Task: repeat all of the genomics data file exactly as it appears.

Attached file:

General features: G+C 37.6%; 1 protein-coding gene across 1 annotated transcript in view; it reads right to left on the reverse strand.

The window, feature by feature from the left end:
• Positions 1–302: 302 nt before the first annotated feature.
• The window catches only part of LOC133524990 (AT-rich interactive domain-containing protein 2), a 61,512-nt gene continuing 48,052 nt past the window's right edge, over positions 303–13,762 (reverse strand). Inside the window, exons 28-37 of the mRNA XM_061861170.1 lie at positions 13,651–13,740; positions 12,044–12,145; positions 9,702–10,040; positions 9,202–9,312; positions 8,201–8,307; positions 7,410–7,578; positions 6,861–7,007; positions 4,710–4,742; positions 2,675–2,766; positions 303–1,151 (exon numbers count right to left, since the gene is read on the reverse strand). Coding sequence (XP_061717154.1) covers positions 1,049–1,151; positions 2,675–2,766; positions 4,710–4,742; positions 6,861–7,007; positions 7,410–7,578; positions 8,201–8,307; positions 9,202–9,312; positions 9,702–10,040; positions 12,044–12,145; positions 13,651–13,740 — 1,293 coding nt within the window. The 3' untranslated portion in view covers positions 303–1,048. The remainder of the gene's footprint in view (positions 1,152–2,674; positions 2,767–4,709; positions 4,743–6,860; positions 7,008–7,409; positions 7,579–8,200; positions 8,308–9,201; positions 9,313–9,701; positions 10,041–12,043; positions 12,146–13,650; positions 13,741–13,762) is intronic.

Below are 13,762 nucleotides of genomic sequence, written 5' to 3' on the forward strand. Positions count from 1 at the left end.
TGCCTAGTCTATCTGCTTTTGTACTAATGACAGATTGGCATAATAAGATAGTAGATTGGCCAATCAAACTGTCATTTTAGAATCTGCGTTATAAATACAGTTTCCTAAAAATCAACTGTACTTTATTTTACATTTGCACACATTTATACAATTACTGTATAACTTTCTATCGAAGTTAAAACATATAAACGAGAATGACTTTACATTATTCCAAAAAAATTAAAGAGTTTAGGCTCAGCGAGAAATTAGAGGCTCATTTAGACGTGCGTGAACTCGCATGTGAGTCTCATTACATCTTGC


General features: G+C 37.6%; 1 protein-coding gene across 1 annotated transcript in view; it reads right to left on the reverse strand.

The window, feature by feature from the left end:
• Positions 1–302: 302 nt before the first annotated feature.
• The window catches only part of LOC133524990 (AT-rich interactive domain-containing protein 2), a 61,512-nt gene continuing 48,052 nt past the window's right edge, over positions 303–13,762 (reverse strand). Inside the window, exons 28-37 of the mRNA XM_061861170.1 lie at positions 13,651–13,740; positions 12,044–12,145; positions 9,702–10,040; positions 9,202–9,312; positions 8,201–8,307; positions 7,410–7,578; positions 6,861–7,007; positions 4,710–4,742; positions 2,675–2,766; positions 303–1,151 (exon numbers count right to left, since the gene is read on the reverse strand). Coding sequence (XP_061717154.1) covers positions 1,049–1,151; positions 2,675–2,766; positions 4,710–4,742; positions 6,861–7,007; positions 7,410–7,578; positions 8,201–8,307; positions 9,202–9,312; positions 9,702–10,040; positions 12,044–12,145; positions 13,651–13,740 — 1,293 coding nt within the window. The 3' untranslated portion in view covers positions 303–1,048. The remainder of the gene's footprint in view (positions 1,152–2,674; positions 2,767–4,709; positions 4,743–6,860; positions 7,008–7,409; positions 7,579–8,200; positions 8,308–9,201; positions 9,313–9,701; positions 10,041–12,043; positions 12,146–13,650; positions 13,741–13,762) is intronic.

Below are 13,762 nucleotides of genomic sequence, written 5' to 3' on the forward strand. Positions count from 1 at the left end.
TGCCTAGTCTATCTGCTTTTGTACTAATGACAGATTGGCATAATAAGATAGTAGATTGGCCAATCAAACTGTCATTTTAGAATCTGCGTTATAAATACAGTTTCCTAAAAATCAACTGTACTTTATTTTACATTTGCACACATTTATACAATTACTGTATAACTTTCTATCGAAGTTAAAACATATAAACGAGAATGACTTTACATTATTCCAAAAAAATTAAAGAGTTTAGGCTCAGCGAGAAATTAGAGGCTCATTTAGACGTGCGTGAACTCGCATGTGAGTCTCATTACATCTTGC